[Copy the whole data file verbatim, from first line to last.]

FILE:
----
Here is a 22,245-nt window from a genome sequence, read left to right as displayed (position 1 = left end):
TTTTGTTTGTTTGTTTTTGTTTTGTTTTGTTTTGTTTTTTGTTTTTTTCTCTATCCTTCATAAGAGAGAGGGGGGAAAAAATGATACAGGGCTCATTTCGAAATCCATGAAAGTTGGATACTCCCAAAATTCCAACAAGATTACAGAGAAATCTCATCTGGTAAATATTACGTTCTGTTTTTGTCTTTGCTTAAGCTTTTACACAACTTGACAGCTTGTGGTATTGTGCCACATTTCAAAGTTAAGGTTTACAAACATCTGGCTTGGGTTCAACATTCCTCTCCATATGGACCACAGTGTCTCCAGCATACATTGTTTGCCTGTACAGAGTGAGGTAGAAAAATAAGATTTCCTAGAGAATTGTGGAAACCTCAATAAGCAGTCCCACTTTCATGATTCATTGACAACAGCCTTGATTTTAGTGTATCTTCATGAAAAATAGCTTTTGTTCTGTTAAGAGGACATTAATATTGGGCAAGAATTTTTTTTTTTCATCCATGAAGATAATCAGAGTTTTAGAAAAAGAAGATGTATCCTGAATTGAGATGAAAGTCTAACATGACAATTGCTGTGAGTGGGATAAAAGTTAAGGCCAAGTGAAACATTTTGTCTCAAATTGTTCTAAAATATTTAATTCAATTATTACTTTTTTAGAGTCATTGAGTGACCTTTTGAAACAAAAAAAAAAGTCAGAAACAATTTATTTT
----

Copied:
Here is a 22,245-nt window from a genome sequence, read left to right as displayed (position 1 = left end):
TTTTGTTTGTTTGTTTTTGTTTTGTTTTGTTTTGTTTTTTGTTTTTTTCTCTATCCTTCATAAGAGAGAGGGGGGAAAAAATGATACAGGGCTCATTTCGAAATCCATGAAAGTTGGATACTCCCAAAATTCCAACAAGATTACAGAGAAATCTCATCTGGTAAATATTACGTTCTGTTTTTGTCTTTGCTTAAGCTTTTACACAACTTGACAGCTTGTGGTATTGTGCCACATTTCAAAGTTAAGGTTTACAAACATCTGGCTTGGGTTCAACATTCCTCTCCATATGGACCACAGTGTCTCCAGCATACATTGTTTGCCTGTACAGAGTGAGGTAGAAAAATAAGATTTCCTAGAGAATTGTGGAAACCTCAATAAGCAGTCCCACTTTCATGATTCATTGACAACAGCCTTGATTTTAGTGTATCTTCATGAAAAATAGCTTTTGTTCTGTTAAGAGGACATTAATATTGGGCAAGAATTTTTTTTTTTCATCCATGAAGATAATCAGAGTTTTAGAAAAAGAAGATGTATCCTGAATTGAGATGAAAGTCTAACATGACAATTGCTGTGAGTGGGATAAAAGTTAAGGCCAAGTGAAACATTTTGTCTCAAATTGTTCTAAAATATTTAATTCAATTATTACTTTTTTAGAGTCATTGAGTGACCTTTTGAAACAAAAAAAAAAGTCAGAAACAATTTATTTT